When driving in El Salvador, you normally know speed limits as part of the country’s traffic signs. They are printed in numbers with a corresponding unit which is kilometers per hour or kph. Speed limits vary in every area in El Salvador. They can go faster on rural and on highways. Better check them while driving to be guided and avoid any speeding tickets being issued by authorities.
Is Driving in El Salvador Safe at night?
If you plan to drive outside San Salvador, you can do it in daylight, like driving at night outside the capital can be dangerous. Inadequate road lights and many vehicles lack safety lighting or reflectors. There could also be some robbery cases as you head to rural and the country’s outskirts with low visibility or the absence of any light at all. Possible accidents will still happen even if you use your headlights, but other vehicles will not drive at night.
Things to Do in El Salvador
In the course of driving and exploring El Salvador, you might want to decide to look for opportunities in this fun country and eventually live here. As you explore more of this country, you'll find more interesting things. There are necessary things that you have to consider and documents that you need to prepare to secure a working permit if you wish to work and a residency permit if you decide to reside in El Salvador. As you read through, learn more about the things you can in the country aside from driving as a tourist.
Drive as a Tourist
You can drive in El Salvador for a maximum of thirty days with your local license and your International Driver’s Permit for most tourists. However, if you wish to stay longer than the specified period, you need to secure a license issued in El Salvador. Remember that you can’t overuse your local license as a tourist just to get away with getting the license issued in El Salvador. This can get you into trouble with authorities.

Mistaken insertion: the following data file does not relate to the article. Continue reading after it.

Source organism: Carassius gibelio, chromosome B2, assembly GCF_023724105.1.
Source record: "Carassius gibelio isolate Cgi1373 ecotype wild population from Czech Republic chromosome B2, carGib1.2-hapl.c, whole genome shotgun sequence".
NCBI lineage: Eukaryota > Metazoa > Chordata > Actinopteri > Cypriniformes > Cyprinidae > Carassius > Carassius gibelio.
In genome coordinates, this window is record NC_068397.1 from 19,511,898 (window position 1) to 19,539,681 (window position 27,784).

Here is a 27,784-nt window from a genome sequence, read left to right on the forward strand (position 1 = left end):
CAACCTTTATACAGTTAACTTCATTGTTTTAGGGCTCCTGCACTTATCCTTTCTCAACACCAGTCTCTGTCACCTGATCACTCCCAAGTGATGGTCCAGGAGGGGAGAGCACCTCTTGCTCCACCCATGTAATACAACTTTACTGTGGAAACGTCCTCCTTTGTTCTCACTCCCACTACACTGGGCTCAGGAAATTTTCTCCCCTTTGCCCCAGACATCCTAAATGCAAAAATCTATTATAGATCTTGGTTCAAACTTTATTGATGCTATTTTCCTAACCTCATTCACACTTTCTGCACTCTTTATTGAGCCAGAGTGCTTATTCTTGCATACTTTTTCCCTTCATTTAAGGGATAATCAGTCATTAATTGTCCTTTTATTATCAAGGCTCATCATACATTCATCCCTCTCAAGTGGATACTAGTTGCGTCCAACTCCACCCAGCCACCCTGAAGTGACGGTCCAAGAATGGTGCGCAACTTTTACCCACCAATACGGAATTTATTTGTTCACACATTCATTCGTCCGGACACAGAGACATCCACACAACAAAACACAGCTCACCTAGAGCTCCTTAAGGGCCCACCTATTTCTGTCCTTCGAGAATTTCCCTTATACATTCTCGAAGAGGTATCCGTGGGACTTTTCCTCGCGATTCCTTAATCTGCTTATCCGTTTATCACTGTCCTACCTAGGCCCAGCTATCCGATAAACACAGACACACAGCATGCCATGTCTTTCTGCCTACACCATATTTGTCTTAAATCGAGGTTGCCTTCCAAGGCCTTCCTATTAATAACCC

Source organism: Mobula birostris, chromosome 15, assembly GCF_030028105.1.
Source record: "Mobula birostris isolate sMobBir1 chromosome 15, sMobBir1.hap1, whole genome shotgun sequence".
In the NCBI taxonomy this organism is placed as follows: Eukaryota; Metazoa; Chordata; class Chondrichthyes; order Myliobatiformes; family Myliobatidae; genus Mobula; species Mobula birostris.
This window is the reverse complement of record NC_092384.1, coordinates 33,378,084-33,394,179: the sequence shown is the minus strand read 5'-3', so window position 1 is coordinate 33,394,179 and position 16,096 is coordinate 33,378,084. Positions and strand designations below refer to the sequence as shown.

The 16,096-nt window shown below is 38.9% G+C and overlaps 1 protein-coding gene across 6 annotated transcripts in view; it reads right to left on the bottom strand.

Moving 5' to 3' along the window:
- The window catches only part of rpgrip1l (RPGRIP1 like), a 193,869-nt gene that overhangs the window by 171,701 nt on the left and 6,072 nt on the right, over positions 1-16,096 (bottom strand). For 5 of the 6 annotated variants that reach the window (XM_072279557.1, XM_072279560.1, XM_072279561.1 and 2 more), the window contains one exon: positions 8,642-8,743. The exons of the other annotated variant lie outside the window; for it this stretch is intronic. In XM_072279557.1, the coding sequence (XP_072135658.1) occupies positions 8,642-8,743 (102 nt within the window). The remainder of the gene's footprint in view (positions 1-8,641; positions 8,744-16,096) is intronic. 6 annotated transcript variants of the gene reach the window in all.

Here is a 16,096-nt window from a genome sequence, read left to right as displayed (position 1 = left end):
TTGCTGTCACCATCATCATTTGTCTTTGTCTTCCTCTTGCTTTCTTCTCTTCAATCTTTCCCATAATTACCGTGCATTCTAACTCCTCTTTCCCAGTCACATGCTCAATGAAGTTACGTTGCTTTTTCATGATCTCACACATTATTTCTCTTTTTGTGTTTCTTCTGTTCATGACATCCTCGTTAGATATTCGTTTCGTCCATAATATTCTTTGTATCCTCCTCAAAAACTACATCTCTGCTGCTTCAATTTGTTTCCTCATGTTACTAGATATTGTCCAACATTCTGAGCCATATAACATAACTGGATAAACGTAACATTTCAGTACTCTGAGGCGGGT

Work as a Driver
With agriculture being one of the top industries in El Salvador that provides jobs in the country, you can find job opportunities in delivery and truck drivers in the agriculture and manufacturing industries. Truck and delivery drivers in El Salvador earn between 490 USD to 520 USD in a month. Your salary will depend on your employer and level of mastery in driving. Remember that driving these types of vehicles is not an easy job.
Before you work legally in El Salvador, you need to secure both a Work Permit and a Temporary Residence Permit. These are valid for an initial period of one or two years with a five-year extension. You can visit the El Salvadoran Embassy in your country to get the detailed requirements and start your application. And remember to secure a driver’s license issued in El Salvador before you can work as a driver.
Work as a Travel Guide
One of the leading industries in the country is tourism. As El Salvador accommodates millions of visitors yearly, you can expect job opportunities in the industry. For travel guides in El Salvador, you have to be equipped with enough knowledge about its history, traditions, culture, and language. It will be a plus if you know multiple languages apart from the country’s official language.
Apart from being a guide, you can also explore the job of being a tourist driver. You are a travel guide and a driver at the same time. So it will be a plus if you know how to drive. Of course, it will require several training sessions before working in the tourism industry to provide an informative narration and description of each country’s destination. The same with exploring driving job opportunities in El Salvador, you have to secure a Work Permit and a Temporary Residence Permit.